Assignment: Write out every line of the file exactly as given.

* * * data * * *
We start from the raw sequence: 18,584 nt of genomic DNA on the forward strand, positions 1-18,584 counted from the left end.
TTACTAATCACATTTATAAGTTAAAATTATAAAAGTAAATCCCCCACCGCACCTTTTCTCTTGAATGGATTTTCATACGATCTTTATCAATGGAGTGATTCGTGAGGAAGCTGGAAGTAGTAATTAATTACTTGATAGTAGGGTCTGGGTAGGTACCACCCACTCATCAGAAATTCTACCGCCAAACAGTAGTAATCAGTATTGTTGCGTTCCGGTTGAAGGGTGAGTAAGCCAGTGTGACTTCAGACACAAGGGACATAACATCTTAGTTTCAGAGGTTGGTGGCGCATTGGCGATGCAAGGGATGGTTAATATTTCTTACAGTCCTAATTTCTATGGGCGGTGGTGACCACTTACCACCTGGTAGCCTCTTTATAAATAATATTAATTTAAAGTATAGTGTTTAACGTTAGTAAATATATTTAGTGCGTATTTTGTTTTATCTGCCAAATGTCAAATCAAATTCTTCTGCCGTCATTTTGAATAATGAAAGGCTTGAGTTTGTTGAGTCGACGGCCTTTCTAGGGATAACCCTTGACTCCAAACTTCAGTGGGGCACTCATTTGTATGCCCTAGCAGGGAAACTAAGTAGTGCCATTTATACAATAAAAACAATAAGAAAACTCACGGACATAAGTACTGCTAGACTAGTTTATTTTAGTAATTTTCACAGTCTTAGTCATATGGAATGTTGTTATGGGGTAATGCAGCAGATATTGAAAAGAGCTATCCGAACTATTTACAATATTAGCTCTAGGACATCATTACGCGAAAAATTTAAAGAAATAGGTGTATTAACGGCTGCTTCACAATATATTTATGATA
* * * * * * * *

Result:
We start from the raw sequence: 18,584 nt of genomic DNA on the forward strand, positions 1-18,584 counted from the left end.
TTACTAATCACATTTATAAGTTAAAATTATAAAAGTAAATCCCCCACCGCACCTTTTCTCTTGAATGGATTTTCATACGATCTTTATCAATGGAGTGATTCGTGAGGAAGCTGGAAGTAGTAATTAATTACTTGATAGTAGGGTCTGGGTAGGTACCACCCACTCATCAGAAATTCTACCGCCAAACAGTAGTAATCAGTATTGTTGCGTTCCGGTTGAAGGGTGAGTAAGCCAGTGTGACTTCAGACACAAGGGACATAACATCTTAGTTTCAGAGGTTGGTGGCGCATTGGCGATGCAAGGGATGGTTAATATTTCTTACAGTCCTAATTTCTATGGGCGGTGGTGACCACTTACCACCTGGTAGCCTCTTTATAAATAATATTAATTTAAAGTATAGTGTTTAACGTTAGTAAATATATTTAGTGCGTATTTTGTTTTATCTGCCAAATGTCAAATCAAATTCTTCTGCCGTCATTTTGAATAATGAAAGGCTTGAGTTTGTTGAGTCGACGGCCTTTCTAGGGATAACCCTTGACTCCAAACTTCAGTGGGGCACTCATTTGTATGCCCTAGCAGGGAAACTAAGTAGTGCCATTTATACAATAAAAACAATAAGAAAACTCACGGACATAAGTACTGCTAGACTAGTTTATTTTAGTAATTTTCACAGTCTTAGTCATATGGAATGTTGTTATGGGGTAATGCAGCAGATATTGAAAAGAGCTATCCGAACTATTTACAATATTAGCTCTAGGACATCATTACGCGAAAAATTTAAAGAAATAGGTGTATTAACGGCTGCTTCACAATATATTTATGATA